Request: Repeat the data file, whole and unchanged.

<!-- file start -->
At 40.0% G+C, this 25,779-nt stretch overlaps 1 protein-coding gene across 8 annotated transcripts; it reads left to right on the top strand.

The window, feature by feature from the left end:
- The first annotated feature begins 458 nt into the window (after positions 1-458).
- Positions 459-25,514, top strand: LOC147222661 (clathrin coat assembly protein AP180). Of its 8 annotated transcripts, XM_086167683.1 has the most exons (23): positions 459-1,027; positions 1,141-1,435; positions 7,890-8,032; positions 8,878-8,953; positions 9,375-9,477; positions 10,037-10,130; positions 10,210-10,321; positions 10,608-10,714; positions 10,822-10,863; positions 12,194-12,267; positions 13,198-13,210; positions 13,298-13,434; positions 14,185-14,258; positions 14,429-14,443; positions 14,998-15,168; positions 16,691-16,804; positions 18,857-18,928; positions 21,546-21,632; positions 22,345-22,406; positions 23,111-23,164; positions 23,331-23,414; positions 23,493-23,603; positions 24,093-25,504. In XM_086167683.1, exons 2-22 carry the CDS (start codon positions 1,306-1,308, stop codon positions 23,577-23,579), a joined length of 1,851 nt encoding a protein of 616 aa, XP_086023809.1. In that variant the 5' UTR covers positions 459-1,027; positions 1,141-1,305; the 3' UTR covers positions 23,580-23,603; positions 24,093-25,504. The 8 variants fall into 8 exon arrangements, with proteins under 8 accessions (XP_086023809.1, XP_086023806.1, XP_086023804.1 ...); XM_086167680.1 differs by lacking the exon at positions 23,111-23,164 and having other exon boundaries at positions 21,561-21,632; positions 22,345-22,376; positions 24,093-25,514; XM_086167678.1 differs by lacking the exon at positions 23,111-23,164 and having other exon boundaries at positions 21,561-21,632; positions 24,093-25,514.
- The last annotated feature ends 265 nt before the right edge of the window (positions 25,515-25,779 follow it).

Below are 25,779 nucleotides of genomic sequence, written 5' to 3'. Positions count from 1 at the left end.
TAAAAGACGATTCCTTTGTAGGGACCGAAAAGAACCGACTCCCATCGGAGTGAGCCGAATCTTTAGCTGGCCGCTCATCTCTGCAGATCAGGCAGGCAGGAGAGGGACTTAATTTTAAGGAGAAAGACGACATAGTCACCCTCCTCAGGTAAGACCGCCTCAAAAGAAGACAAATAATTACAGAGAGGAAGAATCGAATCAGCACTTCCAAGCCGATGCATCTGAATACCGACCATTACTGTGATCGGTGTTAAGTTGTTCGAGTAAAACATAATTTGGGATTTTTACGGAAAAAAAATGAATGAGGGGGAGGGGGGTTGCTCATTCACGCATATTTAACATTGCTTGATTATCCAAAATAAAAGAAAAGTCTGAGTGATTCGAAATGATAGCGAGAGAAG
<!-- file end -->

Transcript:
At 40.0% G+C, this 25,779-nt stretch overlaps 1 protein-coding gene across 8 annotated transcripts; it reads left to right on the top strand.

The window, feature by feature from the left end:
- The first annotated feature begins 458 nt into the window (after positions 1-458).
- Positions 459-25,514, top strand: LOC147222661 (clathrin coat assembly protein AP180). Of its 8 annotated transcripts, XM_086167683.1 has the most exons (23): positions 459-1,027; positions 1,141-1,435; positions 7,890-8,032; positions 8,878-8,953; positions 9,375-9,477; positions 10,037-10,130; positions 10,210-10,321; positions 10,608-10,714; positions 10,822-10,863; positions 12,194-12,267; positions 13,198-13,210; positions 13,298-13,434; positions 14,185-14,258; positions 14,429-14,443; positions 14,998-15,168; positions 16,691-16,804; positions 18,857-18,928; positions 21,546-21,632; positions 22,345-22,406; positions 23,111-23,164; positions 23,331-23,414; positions 23,493-23,603; positions 24,093-25,504. In XM_086167683.1, exons 2-22 carry the CDS (start codon positions 1,306-1,308, stop codon positions 23,577-23,579), a joined length of 1,851 nt encoding a protein of 616 aa, XP_086023809.1. In that variant the 5' UTR covers positions 459-1,027; positions 1,141-1,305; the 3' UTR covers positions 23,580-23,603; positions 24,093-25,504. The 8 variants fall into 8 exon arrangements, with proteins under 8 accessions (XP_086023809.1, XP_086023806.1, XP_086023804.1 ...); XM_086167680.1 differs by lacking the exon at positions 23,111-23,164 and having other exon boundaries at positions 21,561-21,632; positions 22,345-22,376; positions 24,093-25,514; XM_086167678.1 differs by lacking the exon at positions 23,111-23,164 and having other exon boundaries at positions 21,561-21,632; positions 24,093-25,514.
- The last annotated feature ends 265 nt before the right edge of the window (positions 25,515-25,779 follow it).

Below are 25,779 nucleotides of genomic sequence, written 5' to 3'. Positions count from 1 at the left end.
TAAAAGACGATTCCTTTGTAGGGACCGAAAAGAACCGACTCCCATCGGAGTGAGCCGAATCTTTAGCTGGCCGCTCATCTCTGCAGATCAGGCAGGCAGGAGAGGGACTTAATTTTAAGGAGAAAGACGACATAGTCACCCTCCTCAGGTAAGACCGCCTCAAAAGAAGACAAATAATTACAGAGAGGAAGAATCGAATCAGCACTTCCAAGCCGATGCATCTGAATACCGACCATTACTGTGATCGGTGTTAAGTTGTTCGAGTAAAACATAATTTGGGATTTTTACGGAAAAAAAATGAATGAGGGGGAGGGGGGTTGCTCATTCACGCATATTTAACATTGCTTGATTATCCAAAATAAAAGAAAAGTCTGAGTGATTCGAAATGATAGCGAGAGAAG